Whilst it’s perhaps a stretch to universally label structural engineers as being conservative, architects and builders must appreciate that when human lives are at stake, or when the amenity/satisfaction of the structure’s end user is being considered, engineers cannot afford to be reckless or go beyond what the calculations tell us. Do not confuse conservatism with prudence.


5. Structural engineers are not a uniform commodity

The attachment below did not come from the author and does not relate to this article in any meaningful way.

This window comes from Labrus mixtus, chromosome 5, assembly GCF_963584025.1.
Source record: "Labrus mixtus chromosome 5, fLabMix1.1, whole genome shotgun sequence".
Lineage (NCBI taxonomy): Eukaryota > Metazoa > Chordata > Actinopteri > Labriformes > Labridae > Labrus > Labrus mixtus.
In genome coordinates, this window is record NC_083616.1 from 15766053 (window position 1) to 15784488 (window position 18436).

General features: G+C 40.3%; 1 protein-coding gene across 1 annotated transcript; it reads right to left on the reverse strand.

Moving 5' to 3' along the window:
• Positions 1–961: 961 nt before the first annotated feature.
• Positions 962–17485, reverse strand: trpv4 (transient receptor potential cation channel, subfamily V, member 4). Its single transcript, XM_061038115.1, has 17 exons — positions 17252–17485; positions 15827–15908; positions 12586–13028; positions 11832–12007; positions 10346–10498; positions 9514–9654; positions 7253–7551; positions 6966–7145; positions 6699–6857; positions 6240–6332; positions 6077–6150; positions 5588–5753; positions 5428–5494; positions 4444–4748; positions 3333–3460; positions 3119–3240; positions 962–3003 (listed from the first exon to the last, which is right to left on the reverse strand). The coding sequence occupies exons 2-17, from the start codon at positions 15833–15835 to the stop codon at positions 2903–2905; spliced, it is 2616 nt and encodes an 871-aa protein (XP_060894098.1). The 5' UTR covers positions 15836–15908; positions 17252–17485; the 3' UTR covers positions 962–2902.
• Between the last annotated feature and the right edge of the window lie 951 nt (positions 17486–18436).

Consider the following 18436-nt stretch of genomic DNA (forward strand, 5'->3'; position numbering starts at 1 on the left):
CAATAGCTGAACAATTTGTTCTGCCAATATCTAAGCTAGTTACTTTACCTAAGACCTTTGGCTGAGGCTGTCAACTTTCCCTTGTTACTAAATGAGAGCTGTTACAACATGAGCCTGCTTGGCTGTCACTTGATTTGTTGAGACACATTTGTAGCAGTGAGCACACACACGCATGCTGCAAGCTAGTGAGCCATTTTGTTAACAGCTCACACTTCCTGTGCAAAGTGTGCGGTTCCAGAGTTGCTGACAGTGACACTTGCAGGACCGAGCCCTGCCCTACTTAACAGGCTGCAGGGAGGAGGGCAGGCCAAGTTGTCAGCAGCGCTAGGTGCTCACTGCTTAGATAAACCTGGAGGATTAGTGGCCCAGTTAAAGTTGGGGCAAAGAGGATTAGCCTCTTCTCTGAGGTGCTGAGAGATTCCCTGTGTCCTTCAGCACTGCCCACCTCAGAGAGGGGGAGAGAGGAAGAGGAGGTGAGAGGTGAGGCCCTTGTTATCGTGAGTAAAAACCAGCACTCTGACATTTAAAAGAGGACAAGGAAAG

My work in the luxury houses sector – that is, working with architects who design beautiful, bespoke houses for individuals, couples, families, “mums & dads”, etc – has taught me that many clients (and, occasionally, some architects) believe that engineers are a raw commodity. That is, something that is uniform, and can be swapped in or out, without any impact on the end result. There is, amongst some, a perception that if you gave three different engineers the same problem and design task, they should each come back with the identical solution and deliver the same set of specifications and drawings.  Needless to say, that’s not the case: All engineers think differently; have different skillsets and talents; receive different training and mentoring in their younger years; work for different companies that have different philosophies and business models; and we are driven by different motivators, workplace cultures, brand deliverables, and – above all else – personal experience. This diversity in background, naturally, drives and results in different outcomes at the design table.  Some will deliver better results than others.